Today the biggest Linux multimedia projects, like xine and MPlayer, are about to release full 1.0 versions, which means stable and powerful support. One of the net's biggest multimedia companies, Real Networks, has a brand new release of the ever-popular RealPlayer. Sound drivers via Advanced Linux Sound Architecture (ALSA) are well into 1.0 status, giving us fully functional surround sound and a stable API. As for visuals, The two biggest video card manufacturers, ATI and nVidia, officially support Linux.
Does that mean Linux multimedia apps have Windows licked? Well, I wouldn't say that. While there are many areas where Linux is clearly superior, there still exist a few areas that need to improve.
First off, Web multimedia is lagging. We have Linux support for Flash and pretty much
every video codec around, but it still remains far from easy to install the programs and plug-ins required to run these. There are various utilities available with Linux distributions that
help install these plug-ins, and recent improvements in Firefox also address these issues, but Web multimedia still needs work.
Second, we have an uncertain legal future when it comes to reverse engineering. A large
proportion of codecs and medium-access methods are closed source and we rely on reverse
engineering or code-breaking to view these.
Aside from watching various proprietary video codecs, the biggest issue is DVD playback. With a vanilla Linux installation, a user can watch a DVD, but only if it isn't encrypted (which means probably about 2 percent of DVDs these days). In order to watch an encrypted DVD, users need a library like libdvdcss. The legal status of projects that develop these libraries is very shaky.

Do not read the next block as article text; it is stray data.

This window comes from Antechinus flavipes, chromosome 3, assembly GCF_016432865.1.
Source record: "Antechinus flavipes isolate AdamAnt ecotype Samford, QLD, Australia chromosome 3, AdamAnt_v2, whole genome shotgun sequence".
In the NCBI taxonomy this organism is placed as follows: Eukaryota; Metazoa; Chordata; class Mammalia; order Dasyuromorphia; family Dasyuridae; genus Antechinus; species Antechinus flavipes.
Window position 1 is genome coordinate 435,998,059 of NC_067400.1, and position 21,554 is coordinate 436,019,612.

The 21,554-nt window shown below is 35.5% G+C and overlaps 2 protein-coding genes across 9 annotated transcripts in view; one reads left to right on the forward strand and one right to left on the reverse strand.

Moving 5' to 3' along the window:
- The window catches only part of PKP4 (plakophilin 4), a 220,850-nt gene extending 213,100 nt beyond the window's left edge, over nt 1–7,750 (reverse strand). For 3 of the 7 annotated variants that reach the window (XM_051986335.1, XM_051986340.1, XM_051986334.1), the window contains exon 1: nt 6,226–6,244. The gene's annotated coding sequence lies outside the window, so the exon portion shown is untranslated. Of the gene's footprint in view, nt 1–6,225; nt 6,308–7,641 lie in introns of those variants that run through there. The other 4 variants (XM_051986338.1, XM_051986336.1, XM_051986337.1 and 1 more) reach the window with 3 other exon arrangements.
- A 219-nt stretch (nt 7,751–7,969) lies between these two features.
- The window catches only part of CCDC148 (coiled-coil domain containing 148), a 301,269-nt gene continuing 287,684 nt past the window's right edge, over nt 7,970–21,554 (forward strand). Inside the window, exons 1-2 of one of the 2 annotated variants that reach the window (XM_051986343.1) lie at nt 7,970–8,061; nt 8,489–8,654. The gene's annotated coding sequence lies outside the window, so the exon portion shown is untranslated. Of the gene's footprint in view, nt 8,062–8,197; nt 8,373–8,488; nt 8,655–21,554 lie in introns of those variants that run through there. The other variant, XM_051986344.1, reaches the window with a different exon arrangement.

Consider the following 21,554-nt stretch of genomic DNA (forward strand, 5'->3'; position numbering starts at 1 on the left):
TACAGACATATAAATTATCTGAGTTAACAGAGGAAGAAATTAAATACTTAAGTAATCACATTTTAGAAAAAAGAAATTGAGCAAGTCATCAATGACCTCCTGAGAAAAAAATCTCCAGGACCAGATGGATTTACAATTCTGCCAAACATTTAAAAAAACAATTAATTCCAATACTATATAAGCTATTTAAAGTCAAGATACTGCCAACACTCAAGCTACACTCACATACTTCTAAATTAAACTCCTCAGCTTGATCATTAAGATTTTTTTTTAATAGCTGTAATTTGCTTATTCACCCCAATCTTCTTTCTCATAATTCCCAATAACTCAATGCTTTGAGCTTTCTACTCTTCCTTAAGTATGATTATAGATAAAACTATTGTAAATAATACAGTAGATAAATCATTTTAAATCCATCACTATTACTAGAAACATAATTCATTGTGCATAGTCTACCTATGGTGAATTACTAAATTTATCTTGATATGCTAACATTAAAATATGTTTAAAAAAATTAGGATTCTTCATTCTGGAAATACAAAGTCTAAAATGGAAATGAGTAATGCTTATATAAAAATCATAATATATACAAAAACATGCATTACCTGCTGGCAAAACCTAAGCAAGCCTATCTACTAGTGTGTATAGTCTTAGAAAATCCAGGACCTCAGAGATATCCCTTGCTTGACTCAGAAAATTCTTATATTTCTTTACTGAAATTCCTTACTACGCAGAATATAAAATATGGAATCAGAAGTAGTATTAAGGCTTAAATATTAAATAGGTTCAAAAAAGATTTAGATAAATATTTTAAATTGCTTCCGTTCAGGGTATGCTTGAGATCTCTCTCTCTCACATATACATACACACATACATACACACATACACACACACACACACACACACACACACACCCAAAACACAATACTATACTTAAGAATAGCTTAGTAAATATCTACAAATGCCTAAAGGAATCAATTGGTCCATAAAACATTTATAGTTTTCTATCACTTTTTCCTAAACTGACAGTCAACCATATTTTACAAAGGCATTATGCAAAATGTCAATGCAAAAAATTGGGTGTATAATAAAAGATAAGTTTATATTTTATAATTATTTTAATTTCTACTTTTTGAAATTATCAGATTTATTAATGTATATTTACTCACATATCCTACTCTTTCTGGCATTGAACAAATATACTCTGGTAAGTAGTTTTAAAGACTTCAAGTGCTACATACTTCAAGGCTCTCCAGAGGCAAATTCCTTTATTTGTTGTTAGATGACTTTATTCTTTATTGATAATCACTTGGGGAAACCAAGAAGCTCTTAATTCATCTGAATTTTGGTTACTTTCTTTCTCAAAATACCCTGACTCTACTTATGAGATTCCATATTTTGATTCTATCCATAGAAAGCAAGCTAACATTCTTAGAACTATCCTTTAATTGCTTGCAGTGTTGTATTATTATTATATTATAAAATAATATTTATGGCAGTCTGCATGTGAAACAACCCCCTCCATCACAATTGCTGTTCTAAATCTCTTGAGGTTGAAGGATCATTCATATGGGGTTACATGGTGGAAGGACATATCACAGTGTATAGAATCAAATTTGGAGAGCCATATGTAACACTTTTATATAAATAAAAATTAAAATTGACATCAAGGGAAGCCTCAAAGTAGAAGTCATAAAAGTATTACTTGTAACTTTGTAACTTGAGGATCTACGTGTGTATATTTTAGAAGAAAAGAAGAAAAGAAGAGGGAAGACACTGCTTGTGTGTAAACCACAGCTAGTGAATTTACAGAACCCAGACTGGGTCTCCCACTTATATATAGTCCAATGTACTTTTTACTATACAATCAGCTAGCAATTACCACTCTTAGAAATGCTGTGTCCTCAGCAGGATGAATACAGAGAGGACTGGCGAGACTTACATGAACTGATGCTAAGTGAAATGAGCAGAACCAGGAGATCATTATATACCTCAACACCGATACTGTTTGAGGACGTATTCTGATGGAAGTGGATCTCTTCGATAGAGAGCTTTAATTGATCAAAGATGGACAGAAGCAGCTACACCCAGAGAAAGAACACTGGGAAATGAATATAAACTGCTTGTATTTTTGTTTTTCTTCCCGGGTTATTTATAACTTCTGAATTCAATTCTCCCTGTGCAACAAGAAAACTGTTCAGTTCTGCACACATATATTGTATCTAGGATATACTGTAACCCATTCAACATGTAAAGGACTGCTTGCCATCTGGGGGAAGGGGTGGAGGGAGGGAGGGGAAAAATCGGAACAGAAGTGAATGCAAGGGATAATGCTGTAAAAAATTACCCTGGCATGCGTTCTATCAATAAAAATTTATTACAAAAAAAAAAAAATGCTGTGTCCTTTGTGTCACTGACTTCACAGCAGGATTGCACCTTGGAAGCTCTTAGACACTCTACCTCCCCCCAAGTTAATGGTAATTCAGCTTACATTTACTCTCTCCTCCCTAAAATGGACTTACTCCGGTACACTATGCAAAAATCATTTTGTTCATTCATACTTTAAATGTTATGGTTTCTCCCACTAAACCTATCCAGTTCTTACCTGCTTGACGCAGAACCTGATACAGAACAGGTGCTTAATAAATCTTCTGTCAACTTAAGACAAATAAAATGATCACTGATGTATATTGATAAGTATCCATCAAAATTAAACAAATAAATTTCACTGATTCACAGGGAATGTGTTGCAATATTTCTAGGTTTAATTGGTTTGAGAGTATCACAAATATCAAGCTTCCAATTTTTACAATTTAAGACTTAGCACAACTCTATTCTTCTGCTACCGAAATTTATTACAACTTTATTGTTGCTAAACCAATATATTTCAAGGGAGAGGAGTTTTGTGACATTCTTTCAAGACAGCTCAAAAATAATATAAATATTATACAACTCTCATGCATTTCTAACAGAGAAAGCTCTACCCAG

What to do?
To bring Linux-based multimedia to a new level we need better communication between project developers. For example, with Mozilla, there are many choices for Web video and audio, including xine or an MPlayer plug-in, but they're all external projects. Why not have xine or MPlayer developers and the Mozilla organization working hand in hand, to give official support?
As for the DVD issue, the average home user just wants to play the darn things, not bang off a few copies. What if we petitioned the DVD Consortium for a set of standard DVD playback libraries? This would leave us unable to copy DVDs and stuck with pesky warning screens, but that's probably worth the price for commercial viability.
Finally, and moving away from purely multimedia concerns toward general Linux issues, most of us *nix nerds are comfortable with
make install, but the average Windows user would run screaming from any process that required him to run programs on a command line! All Linux programs have to be easy to install on any distribution. Thankfully, this issue is being addressed by a project called AutoPackage, which provides distro-independent packaging with an easy to use interface that even Windows users should be okay with. However, it's still in beta stage and probably won't be ready for another year or so.
Every year someone says that in about two years Linux will be ready for the desktop. I'm not going to give a time-frame, but rather gauge things by events. When the Web and multimedia developers are more united, and we're legally happy with the DVD Consortium, we'll be halfway there. When a user can jump onto any Linux box and easily install a new program, no matter where he got it, in exactly the same manner as he can on any other Linux box, we'll be ready with a standard desktop, multimedia aside.